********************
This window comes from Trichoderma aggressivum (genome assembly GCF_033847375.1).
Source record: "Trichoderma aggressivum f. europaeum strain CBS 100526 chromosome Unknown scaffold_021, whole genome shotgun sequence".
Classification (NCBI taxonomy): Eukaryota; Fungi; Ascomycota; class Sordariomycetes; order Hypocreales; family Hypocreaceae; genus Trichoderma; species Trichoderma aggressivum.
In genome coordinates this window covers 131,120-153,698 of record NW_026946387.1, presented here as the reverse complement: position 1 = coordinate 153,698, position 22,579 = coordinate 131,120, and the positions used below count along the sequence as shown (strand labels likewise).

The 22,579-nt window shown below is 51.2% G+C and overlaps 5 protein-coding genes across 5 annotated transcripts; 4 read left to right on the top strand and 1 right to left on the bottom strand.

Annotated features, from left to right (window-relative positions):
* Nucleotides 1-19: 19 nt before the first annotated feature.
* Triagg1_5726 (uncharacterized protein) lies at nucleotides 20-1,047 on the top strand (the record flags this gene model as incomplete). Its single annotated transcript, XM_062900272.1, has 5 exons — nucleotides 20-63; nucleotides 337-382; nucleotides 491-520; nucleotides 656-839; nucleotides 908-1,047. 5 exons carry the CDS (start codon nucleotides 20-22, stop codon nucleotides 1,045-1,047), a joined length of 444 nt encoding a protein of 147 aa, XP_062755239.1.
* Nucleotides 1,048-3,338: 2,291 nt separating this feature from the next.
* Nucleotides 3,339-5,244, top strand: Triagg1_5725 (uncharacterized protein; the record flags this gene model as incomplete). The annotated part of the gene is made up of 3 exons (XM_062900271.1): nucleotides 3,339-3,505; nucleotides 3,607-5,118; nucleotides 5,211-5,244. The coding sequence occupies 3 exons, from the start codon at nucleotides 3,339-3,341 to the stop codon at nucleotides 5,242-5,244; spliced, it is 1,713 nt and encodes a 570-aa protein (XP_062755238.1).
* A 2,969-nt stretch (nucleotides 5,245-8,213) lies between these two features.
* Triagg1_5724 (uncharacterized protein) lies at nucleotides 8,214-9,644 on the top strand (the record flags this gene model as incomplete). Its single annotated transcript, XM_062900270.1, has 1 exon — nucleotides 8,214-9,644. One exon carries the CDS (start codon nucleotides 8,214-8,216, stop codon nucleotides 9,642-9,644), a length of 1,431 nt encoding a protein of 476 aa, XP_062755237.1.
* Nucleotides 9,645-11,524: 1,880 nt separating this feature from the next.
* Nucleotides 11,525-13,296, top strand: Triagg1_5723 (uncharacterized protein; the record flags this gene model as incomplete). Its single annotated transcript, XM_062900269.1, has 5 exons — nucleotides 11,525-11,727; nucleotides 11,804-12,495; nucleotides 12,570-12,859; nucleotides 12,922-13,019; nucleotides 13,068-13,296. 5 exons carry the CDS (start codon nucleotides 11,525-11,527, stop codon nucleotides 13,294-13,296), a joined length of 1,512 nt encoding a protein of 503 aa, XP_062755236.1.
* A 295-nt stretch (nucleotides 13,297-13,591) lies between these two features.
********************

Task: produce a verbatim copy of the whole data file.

This window comes from Trichoderma aggressivum (genome assembly GCF_033847375.1).
Source record: "Trichoderma aggressivum f. europaeum strain CBS 100526 chromosome Unknown scaffold_021, whole genome shotgun sequence".
Classification (NCBI taxonomy): Eukaryota; Fungi; Ascomycota; class Sordariomycetes; order Hypocreales; family Hypocreaceae; genus Trichoderma; species Trichoderma aggressivum.
In genome coordinates this window covers 131,120-153,698 of record NW_026946387.1, presented here as the reverse complement: position 1 = coordinate 153,698, position 22,579 = coordinate 131,120, and the positions used below count along the sequence as shown (strand labels likewise).

The 22,579-nt window shown below is 51.2% G+C and overlaps 5 protein-coding genes across 5 annotated transcripts; 4 read left to right on the top strand and 1 right to left on the bottom strand.

Annotated features, from left to right (window-relative positions):
* Nucleotides 1-19: 19 nt before the first annotated feature.
* Triagg1_5726 (uncharacterized protein) lies at nucleotides 20-1,047 on the top strand (the record flags this gene model as incomplete). Its single annotated transcript, XM_062900272.1, has 5 exons — nucleotides 20-63; nucleotides 337-382; nucleotides 491-520; nucleotides 656-839; nucleotides 908-1,047. 5 exons carry the CDS (start codon nucleotides 20-22, stop codon nucleotides 1,045-1,047), a joined length of 444 nt encoding a protein of 147 aa, XP_062755239.1.
* Nucleotides 1,048-3,338: 2,291 nt separating this feature from the next.
* Nucleotides 3,339-5,244, top strand: Triagg1_5725 (uncharacterized protein; the record flags this gene model as incomplete). The annotated part of the gene is made up of 3 exons (XM_062900271.1): nucleotides 3,339-3,505; nucleotides 3,607-5,118; nucleotides 5,211-5,244. The coding sequence occupies 3 exons, from the start codon at nucleotides 3,339-3,341 to the stop codon at nucleotides 5,242-5,244; spliced, it is 1,713 nt and encodes a 570-aa protein (XP_062755238.1).
* A 2,969-nt stretch (nucleotides 5,245-8,213) lies between these two features.
* Triagg1_5724 (uncharacterized protein) lies at nucleotides 8,214-9,644 on the top strand (the record flags this gene model as incomplete). Its single annotated transcript, XM_062900270.1, has 1 exon — nucleotides 8,214-9,644. One exon carries the CDS (start codon nucleotides 8,214-8,216, stop codon nucleotides 9,642-9,644), a length of 1,431 nt encoding a protein of 476 aa, XP_062755237.1.
* Nucleotides 9,645-11,524: 1,880 nt separating this feature from the next.
* Nucleotides 11,525-13,296, top strand: Triagg1_5723 (uncharacterized protein; the record flags this gene model as incomplete). Its single annotated transcript, XM_062900269.1, has 5 exons — nucleotides 11,525-11,727; nucleotides 11,804-12,495; nucleotides 12,570-12,859; nucleotides 12,922-13,019; nucleotides 13,068-13,296. 5 exons carry the CDS (start codon nucleotides 11,525-11,527, stop codon nucleotides 13,294-13,296), a joined length of 1,512 nt encoding a protein of 503 aa, XP_062755236.1.
* A 295-nt stretch (nucleotides 13,297-13,591) lies between these two features.